These are elders, saints and prophets who have accepted an invitation to-date to participate in the Rolling the Stone Away gathering.
Rev. Dr. Carter Heyward
The Rev. Dr. Carter Heyward is an Episcopal priest, professor, theologian, activist, and writer. A pioneer in the areas of feminist liberation theology and the theology of sexuality. Carter was born on August 22, 1945, in Charlotte, North Carolina, to Robert Clarence Heyward, Jr. and Mary Ann Carter Heyward, the eldest of three children. Two years later, the family moved to Hendersonville where Carter spent her early years in the mountains of North Carolina. It was during these early, formative years that the energy in these ancient hills touched her soul and, decades later, drew her back to live there again. The family moved back to Charlotte in 1955 where Carter spent her teen years. She was elected Chair of Episcopal Young Churchmen (sic) in the Diocese of North Carolina when she was 16 and, along with other teenagers, helped push the Diocese toward the racial integration of its summer camp.
Hetward received an undergraduate degree from Randolph-Macon Women’s College in Lynchburg, Virginia in 1967. She attended Union Theological Seminary in New York for one year, but moved back to Charlotte in 1968 to work in her home parish, St. Martin’s Church, for the next year and a half as a lay assistant. An activist for racial justice from her teen years--in church, high school and college--she became a young feminist in seminary, working on behalf of the Equal Rights Amendment and, of course, women's ordination in the Episcopal Church. She became active for gay and lesbian justice (before either "Bi" or "Trans" were much on the radar) as the 1970's progressed. The key for her, as both theologian and lesbian, was in realizing the fundamental theological, political, historical, and psychological connections between gender and sexual oppressions and justice movements.
In 1971, Heyward returned to New York and earned a Master of Arts in the Comparative Study of Religion from Columbia University (1971), a Master of Divinity at Union Theological Seminary (1973) and a Ph.D. in Systematic Theology from Union (1980),
At a time in which neither the Episcopal Church--nor any other part of the world-wide Anglican Communion--would ordain women as priests, Heyward was ordained on July 29, 1974, along with ten other women: Merrill Bittner, Alla Bozarth-Campbell, Alison Cheek, Emily Hewitt, Suzanne Hiatt, Marie Moorefield Fleisher, Jeannette Piccard, Betty Bone Schiess, Katrina Martha Swanson, and Nancy Hatch Wittig. Bishops Daniel Corrigan, Robert L. DeWitt, and Edward R. Welles presided at this "extraordinary" ordination service at the Church of the Advocate in Philadelphia, Pennsylvania. Shortly thereafter, the House of Bishops held an emergency meeting to invalidate these ordinations and sanction the bishops participating. At the General Convention of 1976, the Episcopal Church officially approved the ordination of women into the priesthood.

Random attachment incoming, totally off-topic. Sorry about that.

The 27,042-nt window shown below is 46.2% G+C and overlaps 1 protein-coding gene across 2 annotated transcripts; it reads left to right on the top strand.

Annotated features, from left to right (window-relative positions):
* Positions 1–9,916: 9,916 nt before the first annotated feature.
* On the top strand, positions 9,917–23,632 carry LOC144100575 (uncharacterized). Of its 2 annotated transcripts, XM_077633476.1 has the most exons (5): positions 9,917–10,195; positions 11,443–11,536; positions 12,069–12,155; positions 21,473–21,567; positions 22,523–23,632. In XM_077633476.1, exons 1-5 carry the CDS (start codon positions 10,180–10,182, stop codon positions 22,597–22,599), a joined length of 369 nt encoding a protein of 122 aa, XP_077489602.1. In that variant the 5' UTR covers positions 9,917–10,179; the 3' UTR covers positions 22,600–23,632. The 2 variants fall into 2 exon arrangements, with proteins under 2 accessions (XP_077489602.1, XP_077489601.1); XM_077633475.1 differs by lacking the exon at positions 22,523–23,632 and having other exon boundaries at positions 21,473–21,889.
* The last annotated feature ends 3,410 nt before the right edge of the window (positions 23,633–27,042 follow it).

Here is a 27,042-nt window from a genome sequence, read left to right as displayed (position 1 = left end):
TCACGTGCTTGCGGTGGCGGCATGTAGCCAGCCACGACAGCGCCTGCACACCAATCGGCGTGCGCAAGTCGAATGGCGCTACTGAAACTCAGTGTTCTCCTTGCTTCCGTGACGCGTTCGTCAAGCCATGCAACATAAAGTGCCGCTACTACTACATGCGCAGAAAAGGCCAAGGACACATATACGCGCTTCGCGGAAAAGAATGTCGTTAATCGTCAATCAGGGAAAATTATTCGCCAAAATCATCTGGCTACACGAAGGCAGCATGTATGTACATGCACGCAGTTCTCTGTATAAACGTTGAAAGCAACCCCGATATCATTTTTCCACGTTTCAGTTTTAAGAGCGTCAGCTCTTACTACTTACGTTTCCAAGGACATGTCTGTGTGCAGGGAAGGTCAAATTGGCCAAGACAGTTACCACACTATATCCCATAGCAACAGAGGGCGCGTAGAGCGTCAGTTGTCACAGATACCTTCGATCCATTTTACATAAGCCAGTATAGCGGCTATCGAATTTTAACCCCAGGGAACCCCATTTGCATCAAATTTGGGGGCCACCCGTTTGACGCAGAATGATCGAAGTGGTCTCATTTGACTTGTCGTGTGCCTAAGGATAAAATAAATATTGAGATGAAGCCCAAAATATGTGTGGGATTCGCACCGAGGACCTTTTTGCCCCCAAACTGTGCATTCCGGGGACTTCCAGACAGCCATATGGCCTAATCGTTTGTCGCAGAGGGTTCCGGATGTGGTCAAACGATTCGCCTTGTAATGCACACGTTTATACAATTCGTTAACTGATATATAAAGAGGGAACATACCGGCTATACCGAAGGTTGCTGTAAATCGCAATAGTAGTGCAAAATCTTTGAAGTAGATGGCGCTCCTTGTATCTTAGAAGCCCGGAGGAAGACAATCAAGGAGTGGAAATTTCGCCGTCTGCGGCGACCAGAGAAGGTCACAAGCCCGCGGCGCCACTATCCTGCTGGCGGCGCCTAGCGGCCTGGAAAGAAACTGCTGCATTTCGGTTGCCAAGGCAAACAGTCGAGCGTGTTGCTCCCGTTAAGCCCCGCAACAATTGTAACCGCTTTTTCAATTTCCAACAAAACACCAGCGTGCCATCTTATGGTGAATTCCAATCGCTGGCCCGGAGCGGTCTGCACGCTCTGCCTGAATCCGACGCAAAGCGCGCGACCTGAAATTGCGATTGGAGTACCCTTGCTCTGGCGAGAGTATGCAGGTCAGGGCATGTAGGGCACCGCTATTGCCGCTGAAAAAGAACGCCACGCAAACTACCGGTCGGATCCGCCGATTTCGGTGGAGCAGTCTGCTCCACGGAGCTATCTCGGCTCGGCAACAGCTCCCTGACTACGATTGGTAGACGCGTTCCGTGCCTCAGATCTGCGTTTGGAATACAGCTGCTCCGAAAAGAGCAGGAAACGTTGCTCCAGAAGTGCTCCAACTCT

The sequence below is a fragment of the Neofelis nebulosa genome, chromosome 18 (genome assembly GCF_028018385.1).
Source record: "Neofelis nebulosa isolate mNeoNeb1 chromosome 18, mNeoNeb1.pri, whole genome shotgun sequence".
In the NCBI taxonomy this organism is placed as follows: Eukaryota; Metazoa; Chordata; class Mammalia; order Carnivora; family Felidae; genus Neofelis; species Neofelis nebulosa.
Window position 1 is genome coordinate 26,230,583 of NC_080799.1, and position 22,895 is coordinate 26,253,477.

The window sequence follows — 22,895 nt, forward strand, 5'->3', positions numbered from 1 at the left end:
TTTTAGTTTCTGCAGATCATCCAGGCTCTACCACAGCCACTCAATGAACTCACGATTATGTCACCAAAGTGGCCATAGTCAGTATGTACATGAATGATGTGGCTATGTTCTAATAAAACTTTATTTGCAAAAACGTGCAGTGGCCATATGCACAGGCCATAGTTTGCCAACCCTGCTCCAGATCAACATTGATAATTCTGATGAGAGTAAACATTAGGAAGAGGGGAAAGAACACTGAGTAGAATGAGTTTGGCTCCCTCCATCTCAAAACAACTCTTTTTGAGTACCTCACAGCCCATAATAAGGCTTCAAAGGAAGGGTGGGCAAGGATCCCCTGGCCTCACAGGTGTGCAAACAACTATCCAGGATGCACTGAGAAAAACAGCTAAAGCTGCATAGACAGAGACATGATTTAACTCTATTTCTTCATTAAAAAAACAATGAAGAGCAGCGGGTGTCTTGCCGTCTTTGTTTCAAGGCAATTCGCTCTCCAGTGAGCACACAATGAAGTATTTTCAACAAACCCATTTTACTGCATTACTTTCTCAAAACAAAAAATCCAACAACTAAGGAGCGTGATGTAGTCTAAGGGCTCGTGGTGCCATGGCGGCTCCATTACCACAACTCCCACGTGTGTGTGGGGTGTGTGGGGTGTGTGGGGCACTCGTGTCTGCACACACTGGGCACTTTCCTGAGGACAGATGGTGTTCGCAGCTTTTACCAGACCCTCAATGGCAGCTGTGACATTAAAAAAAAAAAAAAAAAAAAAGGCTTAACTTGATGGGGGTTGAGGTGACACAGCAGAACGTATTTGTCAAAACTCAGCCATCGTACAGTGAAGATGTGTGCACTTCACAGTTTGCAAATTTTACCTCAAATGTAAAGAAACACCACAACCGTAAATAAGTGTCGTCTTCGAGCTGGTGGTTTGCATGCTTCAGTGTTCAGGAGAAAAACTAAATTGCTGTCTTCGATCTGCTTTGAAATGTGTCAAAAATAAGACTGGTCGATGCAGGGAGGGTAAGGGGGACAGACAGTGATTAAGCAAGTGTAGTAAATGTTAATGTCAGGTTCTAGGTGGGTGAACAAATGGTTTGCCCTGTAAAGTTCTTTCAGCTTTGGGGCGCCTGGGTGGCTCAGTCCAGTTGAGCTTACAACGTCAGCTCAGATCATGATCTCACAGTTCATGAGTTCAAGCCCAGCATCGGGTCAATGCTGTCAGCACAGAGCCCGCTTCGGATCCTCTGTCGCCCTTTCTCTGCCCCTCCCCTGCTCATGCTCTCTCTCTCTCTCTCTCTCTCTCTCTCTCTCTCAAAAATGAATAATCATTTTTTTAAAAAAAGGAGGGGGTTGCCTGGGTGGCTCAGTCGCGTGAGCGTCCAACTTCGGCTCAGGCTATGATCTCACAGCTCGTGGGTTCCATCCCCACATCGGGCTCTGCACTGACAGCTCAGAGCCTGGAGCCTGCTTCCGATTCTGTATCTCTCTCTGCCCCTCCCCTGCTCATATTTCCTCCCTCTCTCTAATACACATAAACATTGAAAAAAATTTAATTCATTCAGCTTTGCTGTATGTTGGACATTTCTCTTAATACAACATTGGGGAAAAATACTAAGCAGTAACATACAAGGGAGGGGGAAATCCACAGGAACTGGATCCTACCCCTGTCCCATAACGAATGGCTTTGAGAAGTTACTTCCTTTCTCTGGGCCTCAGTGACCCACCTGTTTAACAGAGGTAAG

In January 1975, Heyward and fellow priest Suzanne Hiatt were hired at Episcopal Divinity School in Cambridge, Massachusetts. As a professor, Heyward’s primary teaching concentrated on 19th century Anglican theology, feminist liberation theology and theology of sexuality. She transformed consciousness, proclaimed the possibilities for women to be priests, for lesbians to be theological, and made way for new approaches to connecting the divine to the erotic, justice, activism. Heyward has authored or edited a dozen books, most recently, Keep Your Courage: A Radical Christian Voice (Church Publishing Co, 2010). She is currently working on a thirteenth.
In so-called retirement, she is founder and board chair of Free Rein, a therapeutic horseback riding center in mountains of North Carolina, where she lives in an intentional community. She is also active in the Democratic Party and is a fiddler in a women's old time string band, the Bold Gray Mares.
(Information for this biographical statement taken from the finding aid to the Carter Heyward Papers at the Archives of Women in Theological Scholarship and information provided by Carter Heyward.)